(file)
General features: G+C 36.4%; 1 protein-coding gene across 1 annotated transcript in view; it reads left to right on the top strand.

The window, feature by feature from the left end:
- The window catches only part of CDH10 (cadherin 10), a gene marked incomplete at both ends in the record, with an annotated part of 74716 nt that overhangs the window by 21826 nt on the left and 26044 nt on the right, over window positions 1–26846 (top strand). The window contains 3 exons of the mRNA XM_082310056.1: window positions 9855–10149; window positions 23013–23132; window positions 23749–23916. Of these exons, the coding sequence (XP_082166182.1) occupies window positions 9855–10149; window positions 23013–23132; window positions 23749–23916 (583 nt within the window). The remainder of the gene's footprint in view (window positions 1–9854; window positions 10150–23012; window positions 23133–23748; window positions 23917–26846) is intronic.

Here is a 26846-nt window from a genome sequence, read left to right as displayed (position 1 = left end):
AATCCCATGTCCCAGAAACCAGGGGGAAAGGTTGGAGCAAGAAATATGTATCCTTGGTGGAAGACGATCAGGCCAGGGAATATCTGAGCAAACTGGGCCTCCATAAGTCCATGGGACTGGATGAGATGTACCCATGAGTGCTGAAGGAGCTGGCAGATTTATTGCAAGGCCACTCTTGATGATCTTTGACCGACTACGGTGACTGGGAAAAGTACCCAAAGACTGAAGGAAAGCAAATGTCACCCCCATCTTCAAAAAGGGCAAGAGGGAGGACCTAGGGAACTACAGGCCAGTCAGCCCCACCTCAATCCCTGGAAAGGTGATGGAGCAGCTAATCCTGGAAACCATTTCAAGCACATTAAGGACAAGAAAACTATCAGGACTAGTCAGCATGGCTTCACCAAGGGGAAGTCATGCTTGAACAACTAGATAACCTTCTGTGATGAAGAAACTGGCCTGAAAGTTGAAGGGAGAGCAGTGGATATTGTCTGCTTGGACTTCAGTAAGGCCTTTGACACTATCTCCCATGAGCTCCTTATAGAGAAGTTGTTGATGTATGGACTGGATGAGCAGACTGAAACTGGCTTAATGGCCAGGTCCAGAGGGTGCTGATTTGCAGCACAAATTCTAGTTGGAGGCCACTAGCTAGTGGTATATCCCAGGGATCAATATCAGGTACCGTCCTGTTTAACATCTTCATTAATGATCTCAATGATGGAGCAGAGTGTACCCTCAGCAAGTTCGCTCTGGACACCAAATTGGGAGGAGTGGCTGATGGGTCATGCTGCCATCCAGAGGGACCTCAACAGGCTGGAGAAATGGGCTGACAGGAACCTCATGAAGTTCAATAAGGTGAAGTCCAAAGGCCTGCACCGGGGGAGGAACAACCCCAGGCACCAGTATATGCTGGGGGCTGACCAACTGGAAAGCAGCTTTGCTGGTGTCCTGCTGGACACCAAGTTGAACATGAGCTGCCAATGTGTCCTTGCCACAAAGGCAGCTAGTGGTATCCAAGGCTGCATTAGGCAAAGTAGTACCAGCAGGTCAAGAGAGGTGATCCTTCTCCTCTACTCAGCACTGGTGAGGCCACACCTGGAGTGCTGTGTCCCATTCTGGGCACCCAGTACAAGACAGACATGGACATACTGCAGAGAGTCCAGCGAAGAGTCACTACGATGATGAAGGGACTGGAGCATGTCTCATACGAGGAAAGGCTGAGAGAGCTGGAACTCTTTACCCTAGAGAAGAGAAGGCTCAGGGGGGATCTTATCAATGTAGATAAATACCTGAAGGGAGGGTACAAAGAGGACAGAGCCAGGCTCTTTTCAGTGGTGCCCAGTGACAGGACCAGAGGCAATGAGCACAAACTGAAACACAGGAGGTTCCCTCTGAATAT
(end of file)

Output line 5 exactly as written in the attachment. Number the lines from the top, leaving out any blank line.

AATCCCATGTCCCAGAAACCAGGGGGAAAGGTTGGAGCAAGAAATATGTATCCTTGGTGGAAGACGATCAGGCCAGGGAATATCTGAGCAAACTGGGCCTCCATAAGTCCATGGGACTGGATGAGATGTACCCATGAGTGCTGAAGGAGCTGGCAGATTTATTGCAAGGCCACTCTTGATGATCTTTGACCGACTACGGTGACTGGGAAAAGTACCCAAAGACTGAAGGAAAGCAAATGTCACCCCCATCTTCAAAAAGGGCAAGAGGGAGGACCTAGGGAACTACAGGCCAGTCAGCCCCACCTCAATCCCTGGAAAGGTGATGGAGCAGCTAATCCTGGAAACCATTTCAAGCACATTAAGGACAAGAAAACTATCAGGACTAGTCAGCATGGCTTCACCAAGGGGAAGTCATGCTTGAACAACTAGATAACCTTCTGTGATGAAGAAACTGGCCTGAAAGTTGAAGGGAGAGCAGTGGATATTGTCTGCTTGGACTTCAGTAAGGCCTTTGACACTATCTCCCATGAGCTCCTTATAGAGAAGTTGTTGATGTATGGACTGGATGAGCAGACTGAAACTGGCTTAATGGCCAGGTCCAGAGGGTGCTGATTTGCAGCACAAATTCTAGTTGGAGGCCACTAGCTAGTGGTATATCCCAGGGATCAATATCAGGTACCGTCCTGTTTAACATCTTCATTAATGATCTCAATGATGGAGCAGAGTGTACCCTCAGCAAGTTCGCTCTGGACACCAAATTGGGAGGAGTGGCTGATGGGTCATGCTGCCATCCAGAGGGACCTCAACAGGCTGGAGAAATGGGCTGACAGGAACCTCATGAAGTTCAATAAGGTGAAGTCCAAAGGCCTGCACCGGGGGAGGAACAACCCCAGGCACCAGTATATGCTGGGGGCTGACCAACTGGAAAGCAGCTTTGCTGGTGTCCTGCTGGACACCAAGTTGAACATGAGCTGCCAATGTGTCCTTGCCACAAAGGCAGCTAGTGGTATCCAAGGCTGCATTAGGCAAAGTAGTACCAGCAGGTCAAGAGAGGTGATCCTTCTCCTCTACTCAGCACTGGTGAGGCCACACCTGGAGTGCTGTGTCCCATTCTGGGCACCCAGTACAAGACAGACATGGACATACTGCAGAGAGTCCAGCGAAGAGTCACTACGATGATGAAGGGACTGGAGCATGTCTCATACGAGGAAAGGCTGAGAGAGCTGGAACTCTTTACCCTAGAGAAGAGAAGGCTCAGGGGGGATCTTATCAATGTAGATAAATACCTGAAGGGAGGGTACAAAGAGGACAGAGCCAGGCTCTTTTCAGTGGTGCCCAGTGACAGGACCAGAGGCAATGAGCACAAACTGAAACACAGGAGGTTCCCTCTGAATAT